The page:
The thing is, a teacher isn't special because they teach kids -- they are special because they reach kids. That reach is essentially what teachers do when they move beyond teaching curriculum to connecting with kids and making a difference. Good teachers do this in a variety of ways. Some do it through passion in their subject area. Others through their interest in listening. Still others through coaching or volunteering. There are as many ways to reach as there are children. The commonality -- the thread that weaves throughout the best is interest: when teachers are interested, their reach is greater. You can teach without passion, but reaching without passion is next to impossible.

The essential fact of the matter is that without kids, teachers would be nothing. Kids are the magic that happens inside a classroom. And kids bring out that quality in teachers that make us feel like the celebrities Staple's would have us believe we are: those with that elusive quality of being which inspires others through making a difference in someone else life.

My daughter had a teacher this past year that she believed to be one step lower than an angel. (No, it was not the daughter that had me as a Kindergarten teacher, but thanks for even entertaining the idea.) I sometimes catch this particular daughter inside even on sunny, summer afternoons, pretending to be that special teacher -- instructing invisible students in the window seat of our second floor. And I have found many notes of appreciation tucked away that somehow failed to make it to said teacher's hands -- notes that speak in glowing terms of her teacher's wonderful, warm personality and expansive heart. If every teacher connected to a child in such a way, imagine the difference that would be made in the life of a child. In the lives of children that will one day grow up to be adults with potential to impact the world.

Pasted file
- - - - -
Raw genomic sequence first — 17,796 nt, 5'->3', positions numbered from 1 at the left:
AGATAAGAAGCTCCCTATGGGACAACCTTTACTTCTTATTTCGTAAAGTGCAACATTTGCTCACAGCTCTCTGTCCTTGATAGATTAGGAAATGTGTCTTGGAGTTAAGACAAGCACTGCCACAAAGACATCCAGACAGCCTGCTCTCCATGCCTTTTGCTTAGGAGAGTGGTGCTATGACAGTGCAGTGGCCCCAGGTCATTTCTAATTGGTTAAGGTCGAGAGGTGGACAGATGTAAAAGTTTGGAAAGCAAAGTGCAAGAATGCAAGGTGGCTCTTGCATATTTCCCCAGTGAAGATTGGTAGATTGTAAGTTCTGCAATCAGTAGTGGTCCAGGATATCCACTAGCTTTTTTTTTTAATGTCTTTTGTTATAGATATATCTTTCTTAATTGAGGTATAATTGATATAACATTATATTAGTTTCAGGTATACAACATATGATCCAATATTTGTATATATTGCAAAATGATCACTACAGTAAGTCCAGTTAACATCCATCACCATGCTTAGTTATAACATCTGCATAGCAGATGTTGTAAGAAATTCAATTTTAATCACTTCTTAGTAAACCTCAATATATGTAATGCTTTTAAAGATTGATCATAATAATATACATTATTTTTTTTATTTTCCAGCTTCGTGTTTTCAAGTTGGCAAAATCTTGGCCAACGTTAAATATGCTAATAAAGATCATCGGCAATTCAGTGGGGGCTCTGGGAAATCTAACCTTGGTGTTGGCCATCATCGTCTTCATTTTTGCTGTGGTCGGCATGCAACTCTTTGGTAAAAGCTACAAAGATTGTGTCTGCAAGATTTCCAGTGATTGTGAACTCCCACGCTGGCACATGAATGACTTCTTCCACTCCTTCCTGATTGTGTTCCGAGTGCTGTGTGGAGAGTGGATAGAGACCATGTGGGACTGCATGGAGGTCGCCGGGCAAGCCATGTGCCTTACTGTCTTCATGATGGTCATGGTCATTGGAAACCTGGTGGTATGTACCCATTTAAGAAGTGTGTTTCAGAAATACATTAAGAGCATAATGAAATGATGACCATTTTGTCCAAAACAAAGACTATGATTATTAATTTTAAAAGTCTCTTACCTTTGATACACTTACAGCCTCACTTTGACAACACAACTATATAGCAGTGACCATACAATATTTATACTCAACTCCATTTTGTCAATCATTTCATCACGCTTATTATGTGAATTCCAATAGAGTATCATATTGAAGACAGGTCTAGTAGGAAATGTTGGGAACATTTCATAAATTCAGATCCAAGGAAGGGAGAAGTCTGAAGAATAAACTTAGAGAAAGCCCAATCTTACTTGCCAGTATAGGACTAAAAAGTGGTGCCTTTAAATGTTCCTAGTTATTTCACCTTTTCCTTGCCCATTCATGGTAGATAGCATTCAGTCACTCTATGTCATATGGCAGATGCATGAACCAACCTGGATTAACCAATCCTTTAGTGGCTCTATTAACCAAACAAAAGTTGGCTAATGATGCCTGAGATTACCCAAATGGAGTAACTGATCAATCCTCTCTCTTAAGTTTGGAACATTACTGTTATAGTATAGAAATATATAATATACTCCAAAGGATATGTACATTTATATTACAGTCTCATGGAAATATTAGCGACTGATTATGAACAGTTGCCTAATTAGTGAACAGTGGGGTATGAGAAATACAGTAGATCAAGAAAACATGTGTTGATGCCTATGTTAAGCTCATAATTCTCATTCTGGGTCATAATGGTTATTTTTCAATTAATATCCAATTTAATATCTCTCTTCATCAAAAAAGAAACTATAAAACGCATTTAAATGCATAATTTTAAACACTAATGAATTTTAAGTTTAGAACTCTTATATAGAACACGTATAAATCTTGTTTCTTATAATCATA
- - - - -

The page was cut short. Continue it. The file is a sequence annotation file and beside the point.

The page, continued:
And imagine the ripple effect that would flow from even one child for years to come. Let alone the many. And all because a passionate teacher decided not just to teach, but more importantly, decided to use teaching as an opportunity to reach.

That's the influence of an effective teacher who reaches out.